by Linda McMillan
We have not yet broken the pattern of the tomb! How will we ever get free?
Vampires can not stand the light. Have you noticed that? They run for the cover of their dark tombs as soon as daylight begins to creep across the horizon. It’s a pattern of science fiction literature. Vampires can’t stand light.
Over these past few weeks you probably noticed that the writer of John wrote a lot about light and darkness. In fact, he paired several light stories with dark stories. The man born blind, for example, lived in darkness. Healing him, Jesus said, “I am the light of the world,” and brought light to his eyes. Nicodemus went to visit Jesus at night. The woman at the well met him in broad daylight, though. Mary Magdalene was out in the daylight, tending to the tomb. But, the disciples were hidden away in fear. Oh, and our man Thomas… he was out and about too. The other disciples were in hiding, rightfully fearful of the brutal Roman empire, but Thomas was out in the daylight, walking around.
There is another literary device used in the book of John that I want to look at. It is significant to us now because in today’s reading the pattern is broken, and it’s broken by Thomas.
This is a pattern of testimony which leads to discipleship. Basically, someone finds their way to Jesus, they tell their story, faith is kindled and the person they told begins to follow Jesus too. But, when the disciples told Thomas their story about being visited by Jesus he didn’t believe them. There was no kindled faith, no journey to Jesus. Thomas broke the pattern. That’s two patterns Thomas broke!
Even though most of us are not pattern breakers like Thomas. He still speaks for us when he says that we want proof, we are not convinced by second-hand information.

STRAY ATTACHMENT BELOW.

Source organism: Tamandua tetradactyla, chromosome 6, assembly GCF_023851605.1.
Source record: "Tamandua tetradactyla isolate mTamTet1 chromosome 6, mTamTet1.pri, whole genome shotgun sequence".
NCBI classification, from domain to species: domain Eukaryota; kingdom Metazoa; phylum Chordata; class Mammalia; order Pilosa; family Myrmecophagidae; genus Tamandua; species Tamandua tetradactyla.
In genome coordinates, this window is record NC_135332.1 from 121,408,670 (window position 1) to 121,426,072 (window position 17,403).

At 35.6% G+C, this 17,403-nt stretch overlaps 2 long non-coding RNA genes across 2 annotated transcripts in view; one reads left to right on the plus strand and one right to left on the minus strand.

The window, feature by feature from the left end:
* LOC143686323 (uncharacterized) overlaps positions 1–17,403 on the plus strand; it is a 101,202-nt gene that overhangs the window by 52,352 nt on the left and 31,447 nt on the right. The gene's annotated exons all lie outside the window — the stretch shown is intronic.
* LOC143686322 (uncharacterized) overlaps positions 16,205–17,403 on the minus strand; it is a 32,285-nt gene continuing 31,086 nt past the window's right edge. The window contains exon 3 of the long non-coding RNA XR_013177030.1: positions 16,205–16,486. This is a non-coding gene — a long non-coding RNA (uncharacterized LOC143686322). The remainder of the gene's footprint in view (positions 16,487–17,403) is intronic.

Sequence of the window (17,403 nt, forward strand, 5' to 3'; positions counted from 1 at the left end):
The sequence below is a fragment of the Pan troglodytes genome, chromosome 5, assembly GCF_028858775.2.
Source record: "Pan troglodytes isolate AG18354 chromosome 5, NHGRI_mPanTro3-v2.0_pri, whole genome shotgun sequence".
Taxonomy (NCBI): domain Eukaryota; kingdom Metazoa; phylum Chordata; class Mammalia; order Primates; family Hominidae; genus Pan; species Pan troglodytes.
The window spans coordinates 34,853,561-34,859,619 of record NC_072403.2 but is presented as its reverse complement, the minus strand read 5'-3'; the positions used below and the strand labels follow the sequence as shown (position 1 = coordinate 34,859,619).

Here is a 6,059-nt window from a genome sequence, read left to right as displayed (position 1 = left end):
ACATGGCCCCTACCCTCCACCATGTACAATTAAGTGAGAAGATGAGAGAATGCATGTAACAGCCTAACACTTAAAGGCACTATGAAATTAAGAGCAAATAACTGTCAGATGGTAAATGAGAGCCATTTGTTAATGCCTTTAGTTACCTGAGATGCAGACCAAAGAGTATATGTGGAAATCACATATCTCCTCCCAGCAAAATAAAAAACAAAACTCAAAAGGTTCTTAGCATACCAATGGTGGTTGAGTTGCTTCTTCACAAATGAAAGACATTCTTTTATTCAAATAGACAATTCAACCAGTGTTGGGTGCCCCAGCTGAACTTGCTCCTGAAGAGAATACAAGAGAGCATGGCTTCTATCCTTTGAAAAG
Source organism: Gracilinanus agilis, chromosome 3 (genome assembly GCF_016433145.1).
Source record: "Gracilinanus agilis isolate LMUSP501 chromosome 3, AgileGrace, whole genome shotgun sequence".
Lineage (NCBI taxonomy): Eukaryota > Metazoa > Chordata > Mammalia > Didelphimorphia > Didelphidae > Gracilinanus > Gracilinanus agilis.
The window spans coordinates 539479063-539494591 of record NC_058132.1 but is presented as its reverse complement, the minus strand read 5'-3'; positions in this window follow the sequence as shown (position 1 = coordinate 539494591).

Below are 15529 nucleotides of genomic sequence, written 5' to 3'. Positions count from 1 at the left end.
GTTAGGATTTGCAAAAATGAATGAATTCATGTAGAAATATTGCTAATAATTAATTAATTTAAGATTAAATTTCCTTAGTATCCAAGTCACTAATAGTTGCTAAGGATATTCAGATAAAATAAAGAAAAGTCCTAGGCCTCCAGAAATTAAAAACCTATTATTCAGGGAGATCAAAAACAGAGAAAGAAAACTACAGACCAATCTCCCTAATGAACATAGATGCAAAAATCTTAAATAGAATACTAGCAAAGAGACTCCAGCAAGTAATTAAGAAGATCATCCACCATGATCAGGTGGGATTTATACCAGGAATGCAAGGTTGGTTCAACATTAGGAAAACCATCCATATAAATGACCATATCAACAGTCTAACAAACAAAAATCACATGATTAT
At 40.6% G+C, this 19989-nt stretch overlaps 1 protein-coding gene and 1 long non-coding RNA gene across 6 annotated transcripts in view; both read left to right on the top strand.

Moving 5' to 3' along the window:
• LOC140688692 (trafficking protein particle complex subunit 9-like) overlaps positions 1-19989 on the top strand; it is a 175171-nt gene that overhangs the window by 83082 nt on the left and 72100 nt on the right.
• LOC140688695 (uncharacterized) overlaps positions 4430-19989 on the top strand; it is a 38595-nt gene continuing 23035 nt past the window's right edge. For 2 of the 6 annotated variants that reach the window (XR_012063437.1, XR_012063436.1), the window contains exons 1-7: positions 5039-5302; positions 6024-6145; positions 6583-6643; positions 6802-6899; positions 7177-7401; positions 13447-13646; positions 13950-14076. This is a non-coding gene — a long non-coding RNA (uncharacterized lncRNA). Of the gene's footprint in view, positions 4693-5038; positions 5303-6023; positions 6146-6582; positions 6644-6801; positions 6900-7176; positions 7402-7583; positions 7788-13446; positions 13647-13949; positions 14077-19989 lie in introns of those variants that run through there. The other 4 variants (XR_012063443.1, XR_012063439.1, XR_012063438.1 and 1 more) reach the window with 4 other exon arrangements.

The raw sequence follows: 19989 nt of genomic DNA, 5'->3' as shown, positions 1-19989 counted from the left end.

There is ample evidence for the tomb, after all. It is hard, and cold, and real. In our own time we deal with addiction, depression, epidemic anxiety, and a society so violent that in the United States of America someone is killed by a gun every 17 minutes of every day. Oh, we don’t have any trouble believing in the tomb. It’s the real fear when our children walk out the door, the real anxiety that keeps us up at night, and the real violence that is killing us. You know the tomb. I know the tomb. We may call it by different names, but we know it all too well. The tomb is real. We believe.
Thomas’s declaration that he won’t believe until… is not a statement of doubt, though. It’s a statement of hope. Like all of us, he desperately wants some evidence against the tomb, some reason to believe in resurrection. He has to be careful, though. And we feel his caution in our own hearts. We’ve been conned before, after all. There was the serpent in the garden, there had been exile, slavery, and failed revolutions. And, more recently, most of us have made a thousand false starts and missteps. We don’t’ want to be fooled again. We want to know that Jesus is not only alive, but that he’s for real. But we are not sure. We have not yet broken the pattern of the tomb! How will we ever get free?
The problem is that, like vampires, we have come to prefer the safety of our dark tombs to the great unknown of resurrection life. Stepping out into the light is not always the smart or safe thing to do, after all. It is plenty risky. And, when Thomas declared Jesus to be his Lord and his God, he might as well have said, “Come and get me.” Those words were reserved for Caesar, saying them to Jesus was a death sentence. That’s the level of risk we’re talking about.